The story is lightweight & very entertaining. It wasn't particularly original & was actually quite silly in places but was mostly setting the scene, so future volumes will probably be better & Baker's charismatic performance left me wanting more. If only I could travel forward to when volume 2 is released!
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4.0 out of 5 stars Hammy but fun..., 21 Dec 2012
By 
Mr Ghostface (United Kingdom) - See all my reviews
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Now, it's rare to find a Who fan that isn't always happy when Tom Baker returns to the character, and no matter how much he chews the scenery (imaginary or otherwise) it's always a pleasure to hear him again. I am cautious about how the story will develop, having not heard further chapters, and I have to say it's pretty disappointing that they haven't secured the return of one of the Fourth Doctor's original companions alongside him, although there is a fun cameo from Richard Franklin. It's nice enough, if not up to the standard of a lot of the Big Finish output, this feeling somewhat more Radio 4, though Susan Jameson is enjoyable. I'd listen to the other parts but I can't say I was so pleased with it that I'd buy them. Fourth Doctor fans will enjoy it anyway, New Who fans are not going to.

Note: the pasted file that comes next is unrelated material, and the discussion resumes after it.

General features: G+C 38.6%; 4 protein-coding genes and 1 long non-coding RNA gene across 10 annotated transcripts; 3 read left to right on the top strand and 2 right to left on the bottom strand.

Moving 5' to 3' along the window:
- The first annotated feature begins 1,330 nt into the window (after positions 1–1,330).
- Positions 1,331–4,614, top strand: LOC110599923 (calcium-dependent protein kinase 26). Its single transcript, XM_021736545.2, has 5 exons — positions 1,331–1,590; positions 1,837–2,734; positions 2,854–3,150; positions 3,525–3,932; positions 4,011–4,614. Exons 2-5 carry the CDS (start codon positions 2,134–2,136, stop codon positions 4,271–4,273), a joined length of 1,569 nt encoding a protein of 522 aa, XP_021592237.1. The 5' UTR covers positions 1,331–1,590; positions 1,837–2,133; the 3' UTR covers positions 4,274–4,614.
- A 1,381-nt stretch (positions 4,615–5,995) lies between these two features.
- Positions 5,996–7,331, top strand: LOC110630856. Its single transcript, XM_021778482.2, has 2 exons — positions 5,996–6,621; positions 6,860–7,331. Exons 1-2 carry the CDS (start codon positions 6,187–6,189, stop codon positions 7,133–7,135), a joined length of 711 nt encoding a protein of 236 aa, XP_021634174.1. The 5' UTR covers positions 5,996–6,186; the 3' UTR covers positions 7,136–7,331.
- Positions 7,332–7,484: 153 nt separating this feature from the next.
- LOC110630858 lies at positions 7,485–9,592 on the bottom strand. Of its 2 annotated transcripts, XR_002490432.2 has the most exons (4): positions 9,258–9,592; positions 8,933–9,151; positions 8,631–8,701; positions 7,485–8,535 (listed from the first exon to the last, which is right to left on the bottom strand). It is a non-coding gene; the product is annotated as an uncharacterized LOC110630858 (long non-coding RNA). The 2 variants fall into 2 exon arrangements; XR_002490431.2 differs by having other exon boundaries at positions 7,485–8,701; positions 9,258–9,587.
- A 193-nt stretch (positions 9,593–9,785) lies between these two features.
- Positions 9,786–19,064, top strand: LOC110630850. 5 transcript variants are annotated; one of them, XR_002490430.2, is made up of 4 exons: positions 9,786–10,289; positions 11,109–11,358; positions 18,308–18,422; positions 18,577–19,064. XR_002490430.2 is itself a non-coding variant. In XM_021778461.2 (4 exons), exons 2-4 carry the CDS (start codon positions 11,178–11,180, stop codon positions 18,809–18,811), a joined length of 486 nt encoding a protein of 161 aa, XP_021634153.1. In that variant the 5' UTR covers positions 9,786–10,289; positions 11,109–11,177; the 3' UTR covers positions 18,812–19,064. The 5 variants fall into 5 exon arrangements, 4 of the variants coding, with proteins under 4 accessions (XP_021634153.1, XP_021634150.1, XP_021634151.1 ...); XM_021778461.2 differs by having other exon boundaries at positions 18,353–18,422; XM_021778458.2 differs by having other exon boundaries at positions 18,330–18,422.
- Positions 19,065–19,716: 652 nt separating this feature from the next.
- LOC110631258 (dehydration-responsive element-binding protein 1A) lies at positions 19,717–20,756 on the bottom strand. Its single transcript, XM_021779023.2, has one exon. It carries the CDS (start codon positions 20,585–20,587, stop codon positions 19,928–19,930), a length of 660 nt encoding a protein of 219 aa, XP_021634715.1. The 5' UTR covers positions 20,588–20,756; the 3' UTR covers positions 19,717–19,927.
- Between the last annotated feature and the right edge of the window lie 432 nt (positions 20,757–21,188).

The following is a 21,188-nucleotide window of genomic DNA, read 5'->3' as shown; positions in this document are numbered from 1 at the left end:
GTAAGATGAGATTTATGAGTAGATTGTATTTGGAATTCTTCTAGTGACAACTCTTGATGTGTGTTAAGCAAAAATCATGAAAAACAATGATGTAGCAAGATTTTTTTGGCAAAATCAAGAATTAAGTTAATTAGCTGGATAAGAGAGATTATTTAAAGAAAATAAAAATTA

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2.0 out of 5 stars Short, and didn't seem to go anywhere, 7 Oct 2012
By 
S. Diment "sue_diment" (Wolverhampton, UK) - See all my reviews